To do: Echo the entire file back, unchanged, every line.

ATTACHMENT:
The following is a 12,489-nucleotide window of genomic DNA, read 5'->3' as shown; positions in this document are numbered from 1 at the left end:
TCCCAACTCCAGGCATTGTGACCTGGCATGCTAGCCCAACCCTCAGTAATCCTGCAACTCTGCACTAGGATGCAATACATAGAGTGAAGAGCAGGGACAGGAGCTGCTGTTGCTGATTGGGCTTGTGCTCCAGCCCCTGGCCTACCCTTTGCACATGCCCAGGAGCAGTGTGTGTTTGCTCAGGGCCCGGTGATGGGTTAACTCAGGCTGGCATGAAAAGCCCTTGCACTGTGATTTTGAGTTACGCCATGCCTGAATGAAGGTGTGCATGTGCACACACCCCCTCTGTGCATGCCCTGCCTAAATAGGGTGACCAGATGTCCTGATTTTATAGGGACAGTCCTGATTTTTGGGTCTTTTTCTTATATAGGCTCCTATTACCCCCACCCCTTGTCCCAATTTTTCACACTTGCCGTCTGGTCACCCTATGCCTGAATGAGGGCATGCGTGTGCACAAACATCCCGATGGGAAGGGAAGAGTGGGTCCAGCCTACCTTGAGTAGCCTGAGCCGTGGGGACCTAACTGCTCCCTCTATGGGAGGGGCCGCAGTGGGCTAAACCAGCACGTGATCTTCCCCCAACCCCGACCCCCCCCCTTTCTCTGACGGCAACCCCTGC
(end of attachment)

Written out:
The following is a 12,489-nucleotide window of genomic DNA, read 5'->3' as shown; positions in this document are numbered from 1 at the left end:
TCCCAACTCCAGGCATTGTGACCTGGCATGCTAGCCCAACCCTCAGTAATCCTGCAACTCTGCACTAGGATGCAATACATAGAGTGAAGAGCAGGGACAGGAGCTGCTGTTGCTGATTGGGCTTGTGCTCCAGCCCCTGGCCTACCCTTTGCACATGCCCAGGAGCAGTGTGTGTTTGCTCAGGGCCCGGTGATGGGTTAACTCAGGCTGGCATGAAAAGCCCTTGCACTGTGATTTTGAGTTACGCCATGCCTGAATGAAGGTGTGCATGTGCACACACCCCCTCTGTGCATGCCCTGCCTAAATAGGGTGACCAGATGTCCTGATTTTATAGGGACAGTCCTGATTTTTGGGTCTTTTTCTTATATAGGCTCCTATTACCCCCACCCCTTGTCCCAATTTTTCACACTTGCCGTCTGGTCACCCTATGCCTGAATGAGGGCATGCGTGTGCACAAACATCCCGATGGGAAGGGAAGAGTGGGTCCAGCCTACCTTGAGTAGCCTGAGCCGTGGGGACCTAACTGCTCCCTCTATGGGAGGGGCCGCAGTGGGCTAAACCAGCACGTGATCTTCCCCCAACCCCGACCCCCCCCCTTTCTCTGACGGCAACCCCTGC